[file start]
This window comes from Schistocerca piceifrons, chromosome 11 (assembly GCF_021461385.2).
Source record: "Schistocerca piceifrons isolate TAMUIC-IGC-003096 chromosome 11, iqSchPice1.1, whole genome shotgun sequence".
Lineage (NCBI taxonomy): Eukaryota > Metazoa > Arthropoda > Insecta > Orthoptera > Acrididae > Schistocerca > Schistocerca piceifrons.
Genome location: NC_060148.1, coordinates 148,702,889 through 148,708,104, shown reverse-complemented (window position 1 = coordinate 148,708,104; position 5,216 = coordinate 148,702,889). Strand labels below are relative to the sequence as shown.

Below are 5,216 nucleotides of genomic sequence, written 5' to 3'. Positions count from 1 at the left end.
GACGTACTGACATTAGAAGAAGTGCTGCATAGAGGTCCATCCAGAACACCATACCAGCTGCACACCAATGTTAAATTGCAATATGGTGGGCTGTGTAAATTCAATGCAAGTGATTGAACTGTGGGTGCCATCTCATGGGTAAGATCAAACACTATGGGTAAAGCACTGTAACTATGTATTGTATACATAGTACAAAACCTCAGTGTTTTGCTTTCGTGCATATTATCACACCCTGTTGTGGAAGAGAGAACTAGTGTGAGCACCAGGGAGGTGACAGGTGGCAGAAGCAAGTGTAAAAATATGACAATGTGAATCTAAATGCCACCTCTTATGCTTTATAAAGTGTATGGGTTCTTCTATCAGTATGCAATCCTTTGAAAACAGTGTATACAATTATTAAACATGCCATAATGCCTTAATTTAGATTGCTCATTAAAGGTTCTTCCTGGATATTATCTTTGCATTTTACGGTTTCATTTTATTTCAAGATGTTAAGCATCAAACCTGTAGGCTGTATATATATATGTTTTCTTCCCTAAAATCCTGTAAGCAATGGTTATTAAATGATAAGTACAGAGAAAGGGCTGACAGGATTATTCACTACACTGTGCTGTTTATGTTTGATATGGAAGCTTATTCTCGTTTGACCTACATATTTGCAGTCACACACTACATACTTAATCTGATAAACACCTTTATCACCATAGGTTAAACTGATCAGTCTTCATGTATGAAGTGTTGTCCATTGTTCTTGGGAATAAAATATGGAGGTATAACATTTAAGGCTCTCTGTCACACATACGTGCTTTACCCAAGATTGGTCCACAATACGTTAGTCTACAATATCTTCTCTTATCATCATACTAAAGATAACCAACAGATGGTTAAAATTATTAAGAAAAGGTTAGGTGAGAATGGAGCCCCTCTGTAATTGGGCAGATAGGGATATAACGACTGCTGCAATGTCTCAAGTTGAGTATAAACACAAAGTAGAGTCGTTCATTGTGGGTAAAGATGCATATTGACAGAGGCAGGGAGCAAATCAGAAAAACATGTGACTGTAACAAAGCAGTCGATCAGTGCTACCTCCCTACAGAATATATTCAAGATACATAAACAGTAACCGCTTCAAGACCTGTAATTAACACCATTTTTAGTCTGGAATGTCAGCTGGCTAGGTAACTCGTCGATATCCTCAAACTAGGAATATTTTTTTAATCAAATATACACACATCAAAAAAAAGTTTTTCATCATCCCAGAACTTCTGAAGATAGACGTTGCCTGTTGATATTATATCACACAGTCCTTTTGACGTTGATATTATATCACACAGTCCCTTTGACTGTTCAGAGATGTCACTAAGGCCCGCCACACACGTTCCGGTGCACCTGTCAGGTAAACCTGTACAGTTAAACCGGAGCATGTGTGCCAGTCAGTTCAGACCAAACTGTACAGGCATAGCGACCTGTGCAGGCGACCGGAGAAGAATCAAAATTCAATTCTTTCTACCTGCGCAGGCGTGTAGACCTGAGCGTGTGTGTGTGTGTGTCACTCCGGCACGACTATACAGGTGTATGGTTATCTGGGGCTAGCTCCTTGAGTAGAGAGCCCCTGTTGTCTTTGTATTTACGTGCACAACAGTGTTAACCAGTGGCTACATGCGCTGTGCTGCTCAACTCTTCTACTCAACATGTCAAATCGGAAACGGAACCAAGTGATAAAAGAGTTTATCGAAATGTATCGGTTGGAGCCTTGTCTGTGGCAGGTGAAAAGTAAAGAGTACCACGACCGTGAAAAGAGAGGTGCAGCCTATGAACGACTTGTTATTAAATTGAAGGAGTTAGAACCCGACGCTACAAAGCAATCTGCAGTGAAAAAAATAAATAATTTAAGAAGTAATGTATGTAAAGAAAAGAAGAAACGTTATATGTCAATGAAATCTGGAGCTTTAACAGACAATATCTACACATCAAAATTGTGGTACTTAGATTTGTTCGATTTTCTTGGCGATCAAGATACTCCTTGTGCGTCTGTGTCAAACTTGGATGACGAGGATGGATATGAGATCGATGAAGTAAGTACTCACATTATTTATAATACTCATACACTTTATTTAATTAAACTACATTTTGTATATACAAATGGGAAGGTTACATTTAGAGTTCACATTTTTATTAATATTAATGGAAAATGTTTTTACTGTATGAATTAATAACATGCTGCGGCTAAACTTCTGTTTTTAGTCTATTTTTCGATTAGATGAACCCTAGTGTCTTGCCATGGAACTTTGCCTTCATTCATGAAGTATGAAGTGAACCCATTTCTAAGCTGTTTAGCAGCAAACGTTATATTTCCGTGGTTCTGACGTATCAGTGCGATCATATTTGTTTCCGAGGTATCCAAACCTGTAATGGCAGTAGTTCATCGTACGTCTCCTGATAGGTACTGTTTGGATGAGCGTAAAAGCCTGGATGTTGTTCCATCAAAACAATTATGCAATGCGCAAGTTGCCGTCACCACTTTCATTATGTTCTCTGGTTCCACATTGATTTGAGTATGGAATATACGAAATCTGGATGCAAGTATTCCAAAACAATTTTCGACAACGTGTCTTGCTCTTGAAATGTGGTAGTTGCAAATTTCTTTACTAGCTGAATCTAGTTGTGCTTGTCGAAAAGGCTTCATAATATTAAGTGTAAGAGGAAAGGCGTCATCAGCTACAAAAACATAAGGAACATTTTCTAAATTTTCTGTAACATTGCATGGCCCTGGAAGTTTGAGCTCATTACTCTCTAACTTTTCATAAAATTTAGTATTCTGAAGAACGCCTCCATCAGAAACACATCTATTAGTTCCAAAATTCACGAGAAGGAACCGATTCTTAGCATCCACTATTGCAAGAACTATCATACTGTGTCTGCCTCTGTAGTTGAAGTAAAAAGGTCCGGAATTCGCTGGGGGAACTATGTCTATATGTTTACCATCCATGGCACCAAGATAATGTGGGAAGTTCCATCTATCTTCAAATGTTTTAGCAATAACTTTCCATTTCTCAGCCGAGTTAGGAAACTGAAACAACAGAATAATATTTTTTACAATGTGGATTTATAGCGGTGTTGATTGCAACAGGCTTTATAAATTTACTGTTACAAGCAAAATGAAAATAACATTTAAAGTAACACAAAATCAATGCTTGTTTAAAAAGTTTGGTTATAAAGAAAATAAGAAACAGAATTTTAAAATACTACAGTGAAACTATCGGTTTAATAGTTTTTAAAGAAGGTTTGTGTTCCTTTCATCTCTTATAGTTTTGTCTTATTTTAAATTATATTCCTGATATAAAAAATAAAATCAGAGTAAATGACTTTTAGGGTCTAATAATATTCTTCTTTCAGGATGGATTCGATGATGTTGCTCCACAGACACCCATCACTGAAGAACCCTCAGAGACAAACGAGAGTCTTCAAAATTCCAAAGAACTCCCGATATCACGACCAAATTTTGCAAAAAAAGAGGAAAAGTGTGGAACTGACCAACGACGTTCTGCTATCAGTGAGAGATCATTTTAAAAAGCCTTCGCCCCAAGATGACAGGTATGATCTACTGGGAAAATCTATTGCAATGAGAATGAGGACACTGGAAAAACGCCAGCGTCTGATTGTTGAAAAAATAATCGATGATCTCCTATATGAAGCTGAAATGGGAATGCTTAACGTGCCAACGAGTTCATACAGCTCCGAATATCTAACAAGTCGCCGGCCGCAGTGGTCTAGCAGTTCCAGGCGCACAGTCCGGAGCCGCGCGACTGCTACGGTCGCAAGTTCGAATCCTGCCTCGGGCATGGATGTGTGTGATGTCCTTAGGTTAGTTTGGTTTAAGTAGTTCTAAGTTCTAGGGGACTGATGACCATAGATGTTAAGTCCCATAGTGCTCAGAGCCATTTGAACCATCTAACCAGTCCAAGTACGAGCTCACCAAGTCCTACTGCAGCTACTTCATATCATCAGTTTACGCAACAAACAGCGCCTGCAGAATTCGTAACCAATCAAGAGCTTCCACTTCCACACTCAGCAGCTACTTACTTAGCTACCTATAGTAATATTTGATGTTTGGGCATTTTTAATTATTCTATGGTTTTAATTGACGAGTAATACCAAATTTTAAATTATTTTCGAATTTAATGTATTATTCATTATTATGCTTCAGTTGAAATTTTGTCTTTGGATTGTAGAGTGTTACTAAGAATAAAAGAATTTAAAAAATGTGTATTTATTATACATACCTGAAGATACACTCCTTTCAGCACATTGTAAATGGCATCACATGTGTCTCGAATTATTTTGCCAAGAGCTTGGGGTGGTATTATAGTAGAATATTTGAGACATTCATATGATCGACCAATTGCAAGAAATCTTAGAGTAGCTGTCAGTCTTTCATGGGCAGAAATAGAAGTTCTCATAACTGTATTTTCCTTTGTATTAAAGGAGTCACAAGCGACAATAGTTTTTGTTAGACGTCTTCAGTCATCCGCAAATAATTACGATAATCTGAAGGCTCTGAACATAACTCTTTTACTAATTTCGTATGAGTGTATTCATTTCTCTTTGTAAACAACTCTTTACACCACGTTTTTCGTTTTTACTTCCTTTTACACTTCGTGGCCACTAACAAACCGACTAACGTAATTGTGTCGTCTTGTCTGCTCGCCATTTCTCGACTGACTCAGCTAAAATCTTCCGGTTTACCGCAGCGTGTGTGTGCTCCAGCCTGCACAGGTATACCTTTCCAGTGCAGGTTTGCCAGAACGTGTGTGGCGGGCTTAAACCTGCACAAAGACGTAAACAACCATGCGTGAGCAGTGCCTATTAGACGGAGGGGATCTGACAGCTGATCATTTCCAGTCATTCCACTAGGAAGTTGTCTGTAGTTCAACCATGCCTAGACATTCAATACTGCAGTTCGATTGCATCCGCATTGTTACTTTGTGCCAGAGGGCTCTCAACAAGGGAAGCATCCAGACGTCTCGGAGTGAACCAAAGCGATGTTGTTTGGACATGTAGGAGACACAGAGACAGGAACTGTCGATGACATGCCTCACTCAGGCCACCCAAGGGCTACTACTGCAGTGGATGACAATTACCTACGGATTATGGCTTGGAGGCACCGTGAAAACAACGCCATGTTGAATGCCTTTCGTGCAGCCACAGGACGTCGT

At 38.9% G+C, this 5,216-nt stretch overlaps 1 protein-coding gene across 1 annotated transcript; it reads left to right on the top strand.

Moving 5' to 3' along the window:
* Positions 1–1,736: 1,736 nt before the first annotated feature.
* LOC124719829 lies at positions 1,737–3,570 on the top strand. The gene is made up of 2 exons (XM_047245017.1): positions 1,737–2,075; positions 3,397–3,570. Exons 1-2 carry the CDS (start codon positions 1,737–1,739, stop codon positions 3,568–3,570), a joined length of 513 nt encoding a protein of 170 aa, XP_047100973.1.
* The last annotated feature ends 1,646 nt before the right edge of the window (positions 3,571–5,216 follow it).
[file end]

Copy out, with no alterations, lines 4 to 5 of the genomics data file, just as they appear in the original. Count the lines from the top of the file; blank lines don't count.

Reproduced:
Genome location: NC_060148.1, coordinates 148,702,889 through 148,708,104, shown reverse-complemented (window position 1 = coordinate 148,708,104; position 5,216 = coordinate 148,702,889). Strand labels below are relative to the sequence as shown.

Below are 5,216 nucleotides of genomic sequence, written 5' to 3'. Positions count from 1 at the left end.